Respecting intellectual property rights is a foundational principle of The Public Science Framework's Codes of Ethics. Plagiarism, in which one misrepresents ideas, words, computer codes or other creative expression as one's own, is a clear violation of such ethical principles. Plagiarism can also represent a violation of copyright law, punishable by statute.
All authors are deemed to be individually and collectively responsible for the content of papers published by Public Science Framework. Hence, it is the responsibility of each author to ensure that papers submitted to Public Science Framework attain the highest ethical standards with respect to plagiarism.
When plagiarism is detected, Public Science Framework will take the.htmls as determined by the type of plagiarism. Unless determined otherwise during the investigation, all authors are deemed to be individually and collectively responsible for the content of a plagiarizing paper. Public Science Framework Editorial Board places the investigation of each claim of plagiarism at the highest priority for resolution and.html.
In order to avoid ethical violations, all journals published by American Institute of Science are committed to only publishing original material that was not published before, except in the form of an abstract or proceedings-type publication (including electronic preprints and discussion papers), or that is considered for publication elsewhere. Authors have to agree on that in a consent form. Furthermore, redundant publications ("salami tactic" of publishing small parts of the same research in several papers) should be avoided.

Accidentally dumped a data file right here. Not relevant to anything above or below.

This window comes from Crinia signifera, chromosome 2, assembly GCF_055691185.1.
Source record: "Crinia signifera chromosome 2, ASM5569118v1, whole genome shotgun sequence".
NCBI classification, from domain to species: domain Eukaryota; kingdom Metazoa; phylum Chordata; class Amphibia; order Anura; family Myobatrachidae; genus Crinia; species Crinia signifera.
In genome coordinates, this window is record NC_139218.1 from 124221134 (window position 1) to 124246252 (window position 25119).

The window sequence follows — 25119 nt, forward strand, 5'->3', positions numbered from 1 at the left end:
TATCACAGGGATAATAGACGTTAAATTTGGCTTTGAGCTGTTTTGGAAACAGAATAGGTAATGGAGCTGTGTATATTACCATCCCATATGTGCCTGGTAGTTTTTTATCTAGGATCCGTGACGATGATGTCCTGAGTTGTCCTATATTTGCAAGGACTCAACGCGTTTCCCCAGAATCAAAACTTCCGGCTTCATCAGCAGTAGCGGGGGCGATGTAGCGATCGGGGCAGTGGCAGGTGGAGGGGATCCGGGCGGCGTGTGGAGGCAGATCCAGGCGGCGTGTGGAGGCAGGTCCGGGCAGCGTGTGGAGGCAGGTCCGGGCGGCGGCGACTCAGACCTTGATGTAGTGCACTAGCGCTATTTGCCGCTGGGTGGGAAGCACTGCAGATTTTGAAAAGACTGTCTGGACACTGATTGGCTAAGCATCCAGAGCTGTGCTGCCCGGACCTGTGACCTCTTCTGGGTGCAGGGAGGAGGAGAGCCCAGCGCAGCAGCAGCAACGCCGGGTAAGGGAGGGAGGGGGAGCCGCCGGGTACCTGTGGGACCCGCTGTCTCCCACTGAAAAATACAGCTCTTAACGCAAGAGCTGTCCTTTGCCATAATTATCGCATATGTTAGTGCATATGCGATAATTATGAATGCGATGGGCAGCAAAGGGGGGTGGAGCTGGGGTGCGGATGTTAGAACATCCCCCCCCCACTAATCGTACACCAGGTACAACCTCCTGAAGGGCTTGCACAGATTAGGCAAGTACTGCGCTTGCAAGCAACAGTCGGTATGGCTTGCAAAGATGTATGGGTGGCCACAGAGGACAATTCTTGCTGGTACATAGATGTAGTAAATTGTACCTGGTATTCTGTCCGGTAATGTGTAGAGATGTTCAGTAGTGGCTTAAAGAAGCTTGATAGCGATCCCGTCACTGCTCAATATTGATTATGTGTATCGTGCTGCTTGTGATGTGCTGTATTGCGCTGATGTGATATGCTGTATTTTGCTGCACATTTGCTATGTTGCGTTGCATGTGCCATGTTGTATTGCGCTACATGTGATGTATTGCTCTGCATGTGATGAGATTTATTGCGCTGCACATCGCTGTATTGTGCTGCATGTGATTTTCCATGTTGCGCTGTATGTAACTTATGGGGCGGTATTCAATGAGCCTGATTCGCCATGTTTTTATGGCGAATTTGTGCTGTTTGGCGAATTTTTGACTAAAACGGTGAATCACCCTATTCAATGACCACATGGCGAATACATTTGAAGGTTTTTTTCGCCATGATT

Redundant submission of papers to multiple publications is unethical. It wastes the time of the editors and peer reviewers that form research communities and contribute to the publication of scholarly journals. Any article found to have been submitted to more than one journal, published by Science Publish or another publisher, will be immediately rejected. Sanctions, such as a ban from submitting further publications for a specified period may also be considered. Authors must inform the editors of journals to which they submit their work about any related papers by any of the authors of the article that have been submitted to the same or other journals.
Author(s) contribution and funding statement
All authors listed on a presented scientific work must have contributed a significant part to it. Vice versa, all persons who contributed to the presented work need to be named in the list of authors. In addition, sources of financial support, if any, must be clearly disclosed.
Any manipulation of citations (e.g. including citations not contributing to a manuscript's scientific content, citations solely aiming at increasing an author's or a journal’s citations, etc.) is regarded as scientific malpractice.
Plagiarism means the use of any material and ideas developed or created by another person without acknowledging the original source. The decision on whether a manuscript should be rejected because of fraud or should proceed to the peer-review process belongs to the handling editor. The similarity reports are also made available to referees.